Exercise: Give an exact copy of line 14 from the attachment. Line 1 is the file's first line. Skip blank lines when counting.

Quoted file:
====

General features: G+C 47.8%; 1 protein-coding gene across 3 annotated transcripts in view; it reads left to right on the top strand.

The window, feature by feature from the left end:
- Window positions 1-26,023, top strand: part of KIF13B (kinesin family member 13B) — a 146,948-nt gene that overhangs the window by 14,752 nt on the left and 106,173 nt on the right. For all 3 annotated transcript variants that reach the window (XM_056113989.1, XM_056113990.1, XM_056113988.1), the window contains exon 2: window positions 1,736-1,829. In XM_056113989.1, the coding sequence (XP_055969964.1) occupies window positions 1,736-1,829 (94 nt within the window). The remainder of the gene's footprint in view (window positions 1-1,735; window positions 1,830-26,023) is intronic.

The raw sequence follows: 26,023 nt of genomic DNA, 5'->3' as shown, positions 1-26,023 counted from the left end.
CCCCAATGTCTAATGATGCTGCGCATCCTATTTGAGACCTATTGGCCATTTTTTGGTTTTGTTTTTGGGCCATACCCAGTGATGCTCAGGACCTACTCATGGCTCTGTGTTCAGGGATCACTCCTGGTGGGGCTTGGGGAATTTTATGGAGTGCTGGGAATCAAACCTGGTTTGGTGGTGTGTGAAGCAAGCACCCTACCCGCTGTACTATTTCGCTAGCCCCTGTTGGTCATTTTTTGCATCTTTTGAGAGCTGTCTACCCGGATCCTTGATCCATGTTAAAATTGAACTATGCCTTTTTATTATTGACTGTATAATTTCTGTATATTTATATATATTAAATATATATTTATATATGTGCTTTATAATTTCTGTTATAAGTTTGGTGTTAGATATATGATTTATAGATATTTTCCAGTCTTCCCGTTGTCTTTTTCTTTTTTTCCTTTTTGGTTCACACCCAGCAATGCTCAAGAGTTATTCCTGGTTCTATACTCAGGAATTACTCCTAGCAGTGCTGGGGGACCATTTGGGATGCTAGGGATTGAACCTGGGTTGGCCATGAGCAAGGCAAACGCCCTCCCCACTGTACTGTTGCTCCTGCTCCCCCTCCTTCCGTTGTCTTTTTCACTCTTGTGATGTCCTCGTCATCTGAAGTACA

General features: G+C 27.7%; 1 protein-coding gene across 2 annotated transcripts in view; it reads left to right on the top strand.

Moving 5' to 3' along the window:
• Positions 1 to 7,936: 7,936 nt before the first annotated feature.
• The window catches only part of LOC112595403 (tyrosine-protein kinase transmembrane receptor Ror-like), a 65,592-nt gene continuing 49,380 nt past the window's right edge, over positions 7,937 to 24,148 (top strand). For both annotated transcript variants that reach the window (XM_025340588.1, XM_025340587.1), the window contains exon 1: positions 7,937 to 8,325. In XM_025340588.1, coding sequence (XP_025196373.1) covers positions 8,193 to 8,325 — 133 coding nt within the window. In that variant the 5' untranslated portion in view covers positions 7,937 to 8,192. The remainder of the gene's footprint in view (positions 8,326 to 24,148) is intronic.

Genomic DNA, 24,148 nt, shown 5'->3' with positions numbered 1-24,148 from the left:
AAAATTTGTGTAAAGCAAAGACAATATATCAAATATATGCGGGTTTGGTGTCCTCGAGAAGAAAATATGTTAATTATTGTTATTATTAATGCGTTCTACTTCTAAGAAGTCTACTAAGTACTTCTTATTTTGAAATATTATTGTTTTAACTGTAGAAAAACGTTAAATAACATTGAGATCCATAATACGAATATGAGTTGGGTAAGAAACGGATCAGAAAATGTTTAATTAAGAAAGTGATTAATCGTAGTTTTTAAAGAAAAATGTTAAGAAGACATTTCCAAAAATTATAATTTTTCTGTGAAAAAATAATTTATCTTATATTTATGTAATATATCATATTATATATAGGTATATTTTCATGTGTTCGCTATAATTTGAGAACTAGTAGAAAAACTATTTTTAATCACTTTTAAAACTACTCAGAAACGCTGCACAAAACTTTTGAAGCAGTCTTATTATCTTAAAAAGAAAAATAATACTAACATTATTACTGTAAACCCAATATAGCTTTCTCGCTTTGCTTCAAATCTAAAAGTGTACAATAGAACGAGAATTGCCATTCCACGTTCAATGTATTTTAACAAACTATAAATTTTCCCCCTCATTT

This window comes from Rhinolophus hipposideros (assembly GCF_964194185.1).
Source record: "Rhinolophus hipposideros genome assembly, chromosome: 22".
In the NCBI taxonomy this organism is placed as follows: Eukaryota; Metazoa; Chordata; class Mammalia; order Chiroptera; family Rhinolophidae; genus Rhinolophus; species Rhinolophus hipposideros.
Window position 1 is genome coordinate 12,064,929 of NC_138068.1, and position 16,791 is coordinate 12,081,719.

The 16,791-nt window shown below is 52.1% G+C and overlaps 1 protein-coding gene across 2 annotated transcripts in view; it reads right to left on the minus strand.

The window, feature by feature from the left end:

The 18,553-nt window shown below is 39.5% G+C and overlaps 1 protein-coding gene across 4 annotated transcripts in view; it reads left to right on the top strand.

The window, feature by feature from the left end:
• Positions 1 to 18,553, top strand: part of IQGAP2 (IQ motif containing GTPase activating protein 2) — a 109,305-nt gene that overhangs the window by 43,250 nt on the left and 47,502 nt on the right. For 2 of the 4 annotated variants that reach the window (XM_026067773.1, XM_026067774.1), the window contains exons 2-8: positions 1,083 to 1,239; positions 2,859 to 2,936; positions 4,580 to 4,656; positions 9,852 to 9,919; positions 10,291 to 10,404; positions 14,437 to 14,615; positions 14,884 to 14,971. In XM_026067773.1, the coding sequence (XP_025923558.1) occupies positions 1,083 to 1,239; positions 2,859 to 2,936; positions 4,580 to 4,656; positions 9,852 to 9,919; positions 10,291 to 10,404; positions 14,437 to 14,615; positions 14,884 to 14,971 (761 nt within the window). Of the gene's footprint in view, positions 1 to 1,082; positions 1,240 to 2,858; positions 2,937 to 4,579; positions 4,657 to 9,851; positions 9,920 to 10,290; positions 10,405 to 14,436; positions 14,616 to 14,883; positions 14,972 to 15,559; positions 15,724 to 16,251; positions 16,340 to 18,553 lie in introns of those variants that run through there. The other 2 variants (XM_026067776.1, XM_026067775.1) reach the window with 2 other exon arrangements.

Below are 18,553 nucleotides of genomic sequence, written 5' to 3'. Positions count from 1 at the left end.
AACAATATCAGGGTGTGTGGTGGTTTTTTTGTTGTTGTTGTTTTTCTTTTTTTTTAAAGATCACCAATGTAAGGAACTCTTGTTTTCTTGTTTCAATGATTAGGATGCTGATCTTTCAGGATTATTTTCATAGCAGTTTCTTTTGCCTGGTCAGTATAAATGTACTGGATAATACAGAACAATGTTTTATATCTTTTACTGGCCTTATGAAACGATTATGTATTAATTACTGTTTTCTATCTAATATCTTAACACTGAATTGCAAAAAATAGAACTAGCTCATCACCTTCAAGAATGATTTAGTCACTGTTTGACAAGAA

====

In the NCBI taxonomy this organism is placed as follows: Eukaryota; Metazoa; Chordata; class Mammalia; order Chiroptera; family Rhinolophidae; genus Rhinolophus; species Rhinolophus hipposideros.